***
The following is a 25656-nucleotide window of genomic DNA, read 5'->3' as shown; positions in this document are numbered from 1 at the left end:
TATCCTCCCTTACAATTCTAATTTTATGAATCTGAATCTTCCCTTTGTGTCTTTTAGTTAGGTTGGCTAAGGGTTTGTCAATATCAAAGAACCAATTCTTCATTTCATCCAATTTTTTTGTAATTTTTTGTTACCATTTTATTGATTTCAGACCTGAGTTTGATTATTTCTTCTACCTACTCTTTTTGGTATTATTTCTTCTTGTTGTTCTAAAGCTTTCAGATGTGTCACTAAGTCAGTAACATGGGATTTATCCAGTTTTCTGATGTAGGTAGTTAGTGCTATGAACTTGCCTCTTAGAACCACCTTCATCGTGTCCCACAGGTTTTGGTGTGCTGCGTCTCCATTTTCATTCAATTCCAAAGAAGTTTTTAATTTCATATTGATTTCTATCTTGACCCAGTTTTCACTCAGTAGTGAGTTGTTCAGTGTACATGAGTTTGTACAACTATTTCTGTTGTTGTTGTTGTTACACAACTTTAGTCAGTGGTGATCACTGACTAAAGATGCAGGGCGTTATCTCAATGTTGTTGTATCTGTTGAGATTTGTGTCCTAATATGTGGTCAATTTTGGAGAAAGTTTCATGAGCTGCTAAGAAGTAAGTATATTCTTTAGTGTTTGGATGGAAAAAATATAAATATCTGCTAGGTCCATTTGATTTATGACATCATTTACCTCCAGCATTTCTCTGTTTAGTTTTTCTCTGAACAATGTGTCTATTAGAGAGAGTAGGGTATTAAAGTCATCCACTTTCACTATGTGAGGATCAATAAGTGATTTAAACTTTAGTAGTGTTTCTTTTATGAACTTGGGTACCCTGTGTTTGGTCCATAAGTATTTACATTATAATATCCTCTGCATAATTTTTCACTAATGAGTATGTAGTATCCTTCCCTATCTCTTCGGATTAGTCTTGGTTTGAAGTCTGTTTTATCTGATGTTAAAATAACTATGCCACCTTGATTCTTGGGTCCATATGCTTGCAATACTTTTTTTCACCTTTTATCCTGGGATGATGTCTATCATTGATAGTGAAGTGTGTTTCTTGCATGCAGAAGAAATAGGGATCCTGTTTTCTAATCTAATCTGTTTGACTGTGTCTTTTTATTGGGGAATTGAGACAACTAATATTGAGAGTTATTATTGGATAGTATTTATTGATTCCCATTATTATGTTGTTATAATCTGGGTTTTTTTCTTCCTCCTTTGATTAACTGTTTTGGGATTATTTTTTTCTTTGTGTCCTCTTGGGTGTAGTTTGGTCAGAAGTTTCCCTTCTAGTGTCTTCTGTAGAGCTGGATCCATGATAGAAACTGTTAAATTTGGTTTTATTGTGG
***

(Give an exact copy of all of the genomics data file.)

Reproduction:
The following is a 25656-nucleotide window of genomic DNA, read 5'->3' as shown; positions in this document are numbered from 1 at the left end:
TATCCTCCCTTACAATTCTAATTTTATGAATCTGAATCTTCCCTTTGTGTCTTTTAGTTAGGTTGGCTAAGGGTTTGTCAATATCAAAGAACCAATTCTTCATTTCATCCAATTTTTTTGTAATTTTTTGTTACCATTTTATTGATTTCAGACCTGAGTTTGATTATTTCTTCTACCTACTCTTTTTGGTATTATTTCTTCTTGTTGTTCTAAAGCTTTCAGATGTGTCACTAAGTCAGTAACATGGGATTTATCCAGTTTTCTGATGTAGGTAGTTAGTGCTATGAACTTGCCTCTTAGAACCACCTTCATCGTGTCCCACAGGTTTTGGTGTGCTGCGTCTCCATTTTCATTCAATTCCAAAGAAGTTTTTAATTTCATATTGATTTCTATCTTGACCCAGTTTTCACTCAGTAGTGAGTTGTTCAGTGTACATGAGTTTGTACAACTATTTCTGTTGTTGTTGTTGTTACACAACTTTAGTCAGTGGTGATCACTGACTAAAGATGCAGGGCGTTATCTCAATGTTGTTGTATCTGTTGAGATTTGTGTCCTAATATGTGGTCAATTTTGGAGAAAGTTTCATGAGCTGCTAAGAAGTAAGTATATTCTTTAGTGTTTGGATGGAAAAAATATAAATATCTGCTAGGTCCATTTGATTTATGACATCATTTACCTCCAGCATTTCTCTGTTTAGTTTTTCTCTGAACAATGTGTCTATTAGAGAGAGTAGGGTATTAAAGTCATCCACTTTCACTATGTGAGGATCAATAAGTGATTTAAACTTTAGTAGTGTTTCTTTTATGAACTTGGGTACCCTGTGTTTGGTCCATAAGTATTTACATTATAATATCCTCTGCATAATTTTTCACTAATGAGTATGTAGTATCCTTCCCTATCTCTTCGGATTAGTCTTGGTTTGAAGTCTGTTTTATCTGATGTTAAAATAACTATGCCACCTTGATTCTTGGGTCCATATGCTTGCAATACTTTTTTTCACCTTTTATCCTGGGATGATGTCTATCATTGATAGTGAAGTGTGTTTCTTGCATGCAGAAGAAATAGGGATCCTGTTTTCTAATCTAATCTGTTTGACTGTGTCTTTTTATTGGGGAATTGAGACAACTAATATTGAGAGTTATTATTGGATAGTATTTATTGATTCCCATTATTATGTTGTTATAATCTGGGTTTTTTTCTTCCTCCTTTGATTAACTGTTTTGGGATTATTTTTTTCTTTGTGTCCTCTTGGGTGTAGTTTGGTCAGAAGTTTCCCTTCTAGTGTCTTCTGTAGAGCTGGATCCATGATAGAAACTGTTAAATTTGGTTTTATTGTGG